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Agility Pub. Warehousing Co. K.S.C. v. NSA, No. 14-0946, 2015 WL 4183443 (D.D.C. July 10, 2015) (Howell, J.)


Agility Pub. Warehousing Co. K.S.C. v. NSA, No. 14-0946, 2015 WL 4183443 (D.D.C. July 10, 2015) (Howell, J.)

Re: Request for plaintiff's communications

Disposition: Granting defendant's motion for summary judgment; denying plaintiff's motion for summary judgment

  • Exemption 1:  The court first addresses Exemption 1's general applicability and holds that "the NSA has invoked Exemption 1 properly in support of its Glomar response."  The court explains that "disclosure 'could reasonably be expected to cause exceptionally grave and irreparable damage to the national security by providing . . . adversaries a road map that instruct[s] them on which communication modes or personnel remain safe or are successfully defeating NSA's capabilities.'"  The court also specifically addresses plaintiff's argument that "because the NSA collects everything, disclosure would reveal nothing," and "finds the NSA's explanation regarding the classification and potential national harm," specifically, that any disclosure would "sketch the contours of the program," "to be both 'logical' and 'plausible.'"
  • Exemption 3:  The court holds that "[t]he NSA's invocation of Exemption 3 is likewise proper."  The court relates that "[t]he NSA invokes a recognized withholding statute, Section 102A(i)(1) of the National Security Act of 1947, in support of its Glomar response."  "Section 102A(i)(1) protects 'intelligence sources and methods from unauthorized disclosure.'"  The court explains that "[t]he plaintiff's challenges to Exemption 3 mirror the arguments made in opposition to Exemption 1" and finds that "plaintiff's Exemption 3 argument is similarly unavailing."
  • Exemption 1, Glomar:  Turning to defendant's use of a Glomar response specifically, "the Court finds that the NSA has officially acknowledged the collection of certain telephony metadata from Verizon Business Network Services from April 25, 2013 through July 19, 2013, but has not otherwise officially acknowledged its possession of any other records sought by the plaintiff."  The court first finds that "the NSA officially acknowledged the collection of telephony metadata information from Verizon Business Network Services, making it neither logical nor plausible for the NSA to deny this fact now."  The court points to a "FISC Secondary Order [that] directed Verizon Business Network Services to provide to the NSA 'on an ongoing daily basis . . . all call detail records or 'telephony metadata' created by Verizon for communications (i) between the United States and abroad; or (ii) wholly within the United States, including local telephone calls.'"  "The Secondary Order was limited to a 90–day period between April 25, 2013 and July 19, 2013, and included the originating and terminating telephone number along with the time and duration of the call."  However, the court also finds that, "[w]ith respect to other telephone service providers and other periods of time, the plaintiff has not pointed to any disclosures documenting the specific telephone service providers that participated in the program and during what periods of time."  The court finds that plaintiff's "[l]ogical deductions may not substitute for official acknowledgements."  Similarly, the court finds that "the plaintiff [also] has made no such showing regarding any of the other electronic communications programs—the PR/TT program, the PRISM program, and the upstream collection program."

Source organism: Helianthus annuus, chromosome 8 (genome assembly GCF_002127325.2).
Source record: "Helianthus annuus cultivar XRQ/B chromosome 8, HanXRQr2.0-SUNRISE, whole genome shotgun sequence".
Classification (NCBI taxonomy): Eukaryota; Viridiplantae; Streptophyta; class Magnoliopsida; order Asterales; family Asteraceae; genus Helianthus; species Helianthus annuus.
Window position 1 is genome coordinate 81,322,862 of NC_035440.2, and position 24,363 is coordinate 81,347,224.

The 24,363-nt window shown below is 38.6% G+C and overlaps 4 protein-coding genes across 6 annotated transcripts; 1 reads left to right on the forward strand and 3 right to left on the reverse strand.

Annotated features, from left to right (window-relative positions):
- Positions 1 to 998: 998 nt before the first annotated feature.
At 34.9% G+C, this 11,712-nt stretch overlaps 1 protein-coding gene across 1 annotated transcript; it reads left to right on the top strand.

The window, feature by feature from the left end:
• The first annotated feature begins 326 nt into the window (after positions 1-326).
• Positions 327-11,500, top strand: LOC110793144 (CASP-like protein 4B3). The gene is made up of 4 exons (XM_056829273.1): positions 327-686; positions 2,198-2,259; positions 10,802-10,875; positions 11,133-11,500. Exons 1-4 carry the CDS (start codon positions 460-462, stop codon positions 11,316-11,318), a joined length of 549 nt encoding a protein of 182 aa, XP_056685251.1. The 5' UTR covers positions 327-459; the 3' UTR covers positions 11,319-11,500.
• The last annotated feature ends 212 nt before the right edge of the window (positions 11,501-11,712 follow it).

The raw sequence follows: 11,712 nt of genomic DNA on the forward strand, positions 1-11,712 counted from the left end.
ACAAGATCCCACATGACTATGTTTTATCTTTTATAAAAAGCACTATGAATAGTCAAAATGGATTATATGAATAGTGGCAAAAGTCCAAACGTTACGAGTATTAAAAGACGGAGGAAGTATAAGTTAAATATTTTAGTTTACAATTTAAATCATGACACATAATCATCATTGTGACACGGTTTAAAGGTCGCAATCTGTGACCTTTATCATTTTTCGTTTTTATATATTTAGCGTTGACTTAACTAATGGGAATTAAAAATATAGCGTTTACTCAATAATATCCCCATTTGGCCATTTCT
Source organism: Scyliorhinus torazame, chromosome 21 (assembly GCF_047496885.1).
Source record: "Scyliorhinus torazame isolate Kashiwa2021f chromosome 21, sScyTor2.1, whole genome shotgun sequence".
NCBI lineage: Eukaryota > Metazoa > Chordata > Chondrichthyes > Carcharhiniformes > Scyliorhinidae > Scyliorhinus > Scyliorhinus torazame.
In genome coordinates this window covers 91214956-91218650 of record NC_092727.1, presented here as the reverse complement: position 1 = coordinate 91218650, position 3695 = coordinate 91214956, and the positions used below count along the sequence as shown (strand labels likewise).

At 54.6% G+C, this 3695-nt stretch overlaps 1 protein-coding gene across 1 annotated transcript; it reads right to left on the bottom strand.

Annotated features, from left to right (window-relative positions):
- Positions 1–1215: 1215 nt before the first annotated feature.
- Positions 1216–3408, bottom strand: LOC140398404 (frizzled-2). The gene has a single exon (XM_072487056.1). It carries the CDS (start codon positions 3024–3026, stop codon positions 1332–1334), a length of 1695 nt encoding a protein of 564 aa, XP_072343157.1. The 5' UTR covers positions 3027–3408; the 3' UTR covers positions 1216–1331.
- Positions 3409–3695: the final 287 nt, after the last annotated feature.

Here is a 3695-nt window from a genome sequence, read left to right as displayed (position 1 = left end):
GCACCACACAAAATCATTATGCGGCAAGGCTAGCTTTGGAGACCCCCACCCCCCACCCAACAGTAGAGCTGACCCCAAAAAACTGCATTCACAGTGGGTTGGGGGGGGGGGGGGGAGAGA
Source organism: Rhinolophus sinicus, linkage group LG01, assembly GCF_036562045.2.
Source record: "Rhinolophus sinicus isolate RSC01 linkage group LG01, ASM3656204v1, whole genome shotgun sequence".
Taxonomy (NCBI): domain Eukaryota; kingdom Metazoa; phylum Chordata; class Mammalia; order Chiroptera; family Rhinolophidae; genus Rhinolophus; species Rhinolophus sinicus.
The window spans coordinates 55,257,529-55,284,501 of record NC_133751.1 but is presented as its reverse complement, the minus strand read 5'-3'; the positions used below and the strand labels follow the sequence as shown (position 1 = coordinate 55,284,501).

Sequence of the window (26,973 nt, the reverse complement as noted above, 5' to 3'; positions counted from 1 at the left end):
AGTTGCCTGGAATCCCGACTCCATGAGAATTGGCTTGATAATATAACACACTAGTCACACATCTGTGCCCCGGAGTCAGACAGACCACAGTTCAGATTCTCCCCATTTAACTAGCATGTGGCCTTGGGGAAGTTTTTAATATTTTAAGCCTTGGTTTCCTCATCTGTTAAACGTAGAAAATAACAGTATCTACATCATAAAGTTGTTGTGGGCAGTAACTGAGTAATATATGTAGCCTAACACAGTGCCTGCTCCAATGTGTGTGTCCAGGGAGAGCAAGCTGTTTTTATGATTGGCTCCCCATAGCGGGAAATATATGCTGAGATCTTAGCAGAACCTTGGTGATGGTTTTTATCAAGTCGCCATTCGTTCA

• Sealed Documents:  The court holds that, "[g]iven the plain language in the [FISC] Primary Order and the general context of the telephony metadata program, the Court will not require the NSA to seek clarification from the FISC regarding whether the Primary Order contemplates prohibiting disclosure under the FOIA."  "Rather, as the Primary Order makes clear, the NSA is not permitted to access the requested materials for purposes of complying with a FOIA."  The court explains that "[a]n improper withholding does not occur, and the FOIA does not apply, when documents are withheld pursuant to a court order specifically enjoining their release.  In such circumstances, the agency 'simply [has] no discretion ... to exercise' and, thus, 'has made no effort to avoid disclosure.'"
  • Litigation Considerations, Adequacy of Search:  "[T]he Court finds that the declarations are reasonably detailed and the NSA's search was reasonably calculated to lead to responsive documents."  Specifically, "the NSA identified the records systems searched, the rationale for searching those records systems, the search terms employed, and averred that all files likely to contain responsive materials were searched."  In response to plaintiff's argument, the court also finds that "plaintiff's insistence on its own preferred search terms does not undermine the reasonableness of the NSA's search terms."
Court Decision Topic(s)
District Court opinions
Exemption 1
Exemption 3
Litigation Considerations, Adequacy of Search
Litigation Considerations, Supplemental to Main Categories
Updated January 12, 2022